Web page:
Eddie Jones has had time to develop cohesion within his England squad and needs at least two good results this November to maintain his position, according to the BBC's Chris Jones.
England lost by a single point to Argentina in Twickenham on Saturday. It was the first match of England's Autumn Nation Series, against an Argentinian side that had played in the Rugby Championship a month earlier.
In the aftermath of the loss, the England coach admitted that his focus on the World Cup hindered his side's performance. However, there have been renewed discussions around Jones' own future in the wake of the loss.
England need two wins
Speaking on Wednesday Night Rugby, the BBC's rugby correspondent Chris Jones discussed where the England boss is a year out from the World Cup.
"If they'd lost that second test in Australia, it would have been awkward decision to be made for Twickenham," Jones said. "The plan is for Eddie Jones to go to 2023.
"Then the plan would be, almost certainly, for Steve Borthwick to take over. If they part with Eddie Jones now it would be incredibly embarrassing for the RFU given the faith they've put in Jones after the Six Nations in 2021 when England flopped, and the Six Nations this year where England also flopped.
"They put a statement out which was wildly ridiculed, saying lots of progress has been made."
England's rugby union have backed the Australian-born coach in spite of his side's struggles after losing to South Africa in the World Cup final.
However, Jones believes that if Eddie Jones' side fail to beat his former side, the Brave Blossoms, at the weekend, then things might get awkward again in Rugby HQ.
"Make no mistake," Jones added, "the RFU are desperate for this Eddie Jones 2023 project to work. If they lose to Japan at the weekend, Jones' position is untenable. I wouldn't dwell on that too much because that's unlikely.
"I think England will beat Japan and I think they can take the scalp of either New Zealand or South Africa. The frustration is just the lack of consistency and progress. Poor in the Six Nations, better in Australia, poor again against Argentina."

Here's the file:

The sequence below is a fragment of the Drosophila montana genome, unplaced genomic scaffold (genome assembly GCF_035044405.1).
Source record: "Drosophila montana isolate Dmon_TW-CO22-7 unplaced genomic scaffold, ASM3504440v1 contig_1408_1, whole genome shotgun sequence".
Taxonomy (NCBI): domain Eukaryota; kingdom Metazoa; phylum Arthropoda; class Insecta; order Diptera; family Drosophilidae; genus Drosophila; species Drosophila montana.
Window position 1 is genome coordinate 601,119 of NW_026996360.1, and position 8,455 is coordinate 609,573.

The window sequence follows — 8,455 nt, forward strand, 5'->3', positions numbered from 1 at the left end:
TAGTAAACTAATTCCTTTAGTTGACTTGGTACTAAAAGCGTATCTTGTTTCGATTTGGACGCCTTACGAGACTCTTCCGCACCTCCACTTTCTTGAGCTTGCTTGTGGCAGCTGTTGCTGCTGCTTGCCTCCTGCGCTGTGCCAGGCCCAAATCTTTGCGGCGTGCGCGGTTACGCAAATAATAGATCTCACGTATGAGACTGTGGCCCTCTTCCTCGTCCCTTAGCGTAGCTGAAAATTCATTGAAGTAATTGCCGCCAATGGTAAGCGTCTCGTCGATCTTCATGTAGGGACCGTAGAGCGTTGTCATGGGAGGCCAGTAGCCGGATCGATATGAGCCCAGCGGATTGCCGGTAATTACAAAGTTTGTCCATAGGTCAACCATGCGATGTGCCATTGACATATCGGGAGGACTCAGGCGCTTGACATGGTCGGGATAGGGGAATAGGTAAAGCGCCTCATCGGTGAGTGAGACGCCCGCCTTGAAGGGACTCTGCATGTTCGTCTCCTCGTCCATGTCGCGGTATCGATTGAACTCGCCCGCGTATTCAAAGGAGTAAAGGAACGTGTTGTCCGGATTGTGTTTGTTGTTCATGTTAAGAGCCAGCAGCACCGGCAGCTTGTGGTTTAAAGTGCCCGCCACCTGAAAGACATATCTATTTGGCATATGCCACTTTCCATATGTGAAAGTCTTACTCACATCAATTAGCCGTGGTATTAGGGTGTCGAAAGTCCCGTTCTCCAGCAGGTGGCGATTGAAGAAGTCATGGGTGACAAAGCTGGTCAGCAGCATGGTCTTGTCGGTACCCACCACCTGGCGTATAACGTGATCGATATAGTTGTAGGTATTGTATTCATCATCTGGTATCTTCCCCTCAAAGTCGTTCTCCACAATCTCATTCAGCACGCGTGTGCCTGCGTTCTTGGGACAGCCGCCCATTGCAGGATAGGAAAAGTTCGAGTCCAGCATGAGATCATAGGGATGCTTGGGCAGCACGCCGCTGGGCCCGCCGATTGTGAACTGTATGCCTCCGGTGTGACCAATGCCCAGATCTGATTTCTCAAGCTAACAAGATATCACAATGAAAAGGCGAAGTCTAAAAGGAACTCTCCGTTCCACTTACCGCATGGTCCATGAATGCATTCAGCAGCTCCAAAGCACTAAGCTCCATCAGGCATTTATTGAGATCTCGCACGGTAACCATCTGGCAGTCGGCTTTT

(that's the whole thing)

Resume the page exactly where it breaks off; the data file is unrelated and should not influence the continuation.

Jones had the opportunity to keep consistency
One of the reasons being bandied about the English camp for the loss against Argentina was a lack of cohesion caused by a lack of time with all of the players.
However, Chris Jones feels this reasoning rings hollow when examined under some scrutiny.
"Eddie Jones has had England for a long, long time," Jones said. "He's had plenty of opportunities to keep a cohesive core. No one has really retired on Eddie Jones' watch.
"Guys like [Dylan] Hartley, [James] Haskell and [Chris] Robshaw, he practically moved away from before they called it a day.
"He's still got a huge number of the players from 2019 at his disposal. Yes, there are problems in English rugby in terms of time together, but also steps he could have taken to ensure that consistency.
"England supporters are like, 'come on, let's not have this two steps forward, two steps back'."
Compared to their opponents, England had much more time to become cohesive ahead of their Autumn Nations opener.
"A lot of the Argentinian Premiership-based players were playing for their clubs last week, while England were tucked away in Jersey," Jones said.
"They didn't do an awful lot of training in Jersey, they did a lot of team-building. That's their prerogative. They chose to go out in the sea and do these activities in stead of hammering drills on the training park.
"Eddie Jones gets more access to his England players than any other England coach has had before him. I'm just not really feeling that seven years into a regime."
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